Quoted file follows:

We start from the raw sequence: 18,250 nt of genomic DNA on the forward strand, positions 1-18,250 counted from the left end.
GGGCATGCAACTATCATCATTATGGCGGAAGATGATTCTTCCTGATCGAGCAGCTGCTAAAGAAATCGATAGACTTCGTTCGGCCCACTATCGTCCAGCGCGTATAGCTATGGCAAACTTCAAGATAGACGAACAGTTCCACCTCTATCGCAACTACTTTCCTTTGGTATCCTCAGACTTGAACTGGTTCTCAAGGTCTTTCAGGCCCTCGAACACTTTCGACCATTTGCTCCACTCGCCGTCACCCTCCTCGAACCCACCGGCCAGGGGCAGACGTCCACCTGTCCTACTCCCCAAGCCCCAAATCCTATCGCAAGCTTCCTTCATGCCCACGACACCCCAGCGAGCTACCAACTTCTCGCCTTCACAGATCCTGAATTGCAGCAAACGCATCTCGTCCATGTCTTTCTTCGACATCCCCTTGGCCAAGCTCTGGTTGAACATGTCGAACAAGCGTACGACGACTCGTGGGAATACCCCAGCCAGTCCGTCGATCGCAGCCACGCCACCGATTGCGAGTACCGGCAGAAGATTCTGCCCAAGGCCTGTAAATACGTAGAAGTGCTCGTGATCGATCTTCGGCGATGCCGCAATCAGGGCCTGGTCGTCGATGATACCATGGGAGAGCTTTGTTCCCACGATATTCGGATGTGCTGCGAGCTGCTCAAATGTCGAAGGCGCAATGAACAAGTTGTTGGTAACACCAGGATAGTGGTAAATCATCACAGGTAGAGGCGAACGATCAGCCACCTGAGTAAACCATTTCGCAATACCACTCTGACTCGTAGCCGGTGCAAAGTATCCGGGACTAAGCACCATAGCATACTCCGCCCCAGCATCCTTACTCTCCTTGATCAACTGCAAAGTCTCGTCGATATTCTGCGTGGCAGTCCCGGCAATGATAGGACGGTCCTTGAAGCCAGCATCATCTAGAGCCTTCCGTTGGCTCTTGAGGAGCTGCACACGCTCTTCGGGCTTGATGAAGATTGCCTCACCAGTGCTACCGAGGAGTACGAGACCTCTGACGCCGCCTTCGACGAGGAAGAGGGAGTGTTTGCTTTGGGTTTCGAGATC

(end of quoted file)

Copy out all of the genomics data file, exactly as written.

We start from the raw sequence: 18,250 nt of genomic DNA on the forward strand, positions 1-18,250 counted from the left end.
GGGCATGCAACTATCATCATTATGGCGGAAGATGATTCTTCCTGATCGAGCAGCTGCTAAAGAAATCGATAGACTTCGTTCGGCCCACTATCGTCCAGCGCGTATAGCTATGGCAAACTTCAAGATAGACGAACAGTTCCACCTCTATCGCAACTACTTTCCTTTGGTATCCTCAGACTTGAACTGGTTCTCAAGGTCTTTCAGGCCCTCGAACACTTTCGACCATTTGCTCCACTCGCCGTCACCCTCCTCGAACCCACCGGCCAGGGGCAGACGTCCACCTGTCCTACTCCCCAAGCCCCAAATCCTATCGCAAGCTTCCTTCATGCCCACGACACCCCAGCGAGCTACCAACTTCTCGCCTTCACAGATCCTGAATTGCAGCAAACGCATCTCGTCCATGTCTTTCTTCGACATCCCCTTGGCCAAGCTCTGGTTGAACATGTCGAACAAGCGTACGACGACTCGTGGGAATACCCCAGCCAGTCCGTCGATCGCAGCCACGCCACCGATTGCGAGTACCGGCAGAAGATTCTGCCCAAGGCCTGTAAATACGTAGAAGTGCTCGTGATCGATCTTCGGCGATGCCGCAATCAGGGCCTGGTCGTCGATGATACCATGGGAGAGCTTTGTTCCCACGATATTCGGATGTGCTGCGAGCTGCTCAAATGTCGAAGGCGCAATGAACAAGTTGTTGGTAACACCAGGATAGTGGTAAATCATCACAGGTAGAGGCGAACGATCAGCCACCTGAGTAAACCATTTCGCAATACCACTCTGACTCGTAGCCGGTGCAAAGTATCCGGGACTAAGCACCATAGCATACTCCGCCCCAGCATCCTTACTCTCCTTGATCAACTGCAAAGTCTCGTCGATATTCTGCGTGGCAGTCCCGGCAATGATAGGACGGTCCTTGAAGCCAGCATCATCTAGAGCCTTCCGTTGGCTCTTGAGGAGCTGCACACGCTCTTCGGGCTTGATGAAGATTGCCTCACCAGTGCTACCGAGGAGTACGAGACCTCTGACGCCGCCTTCGACGAGGAAGAGGGAGTGTTTGCTTTGGGTTTCGAGATC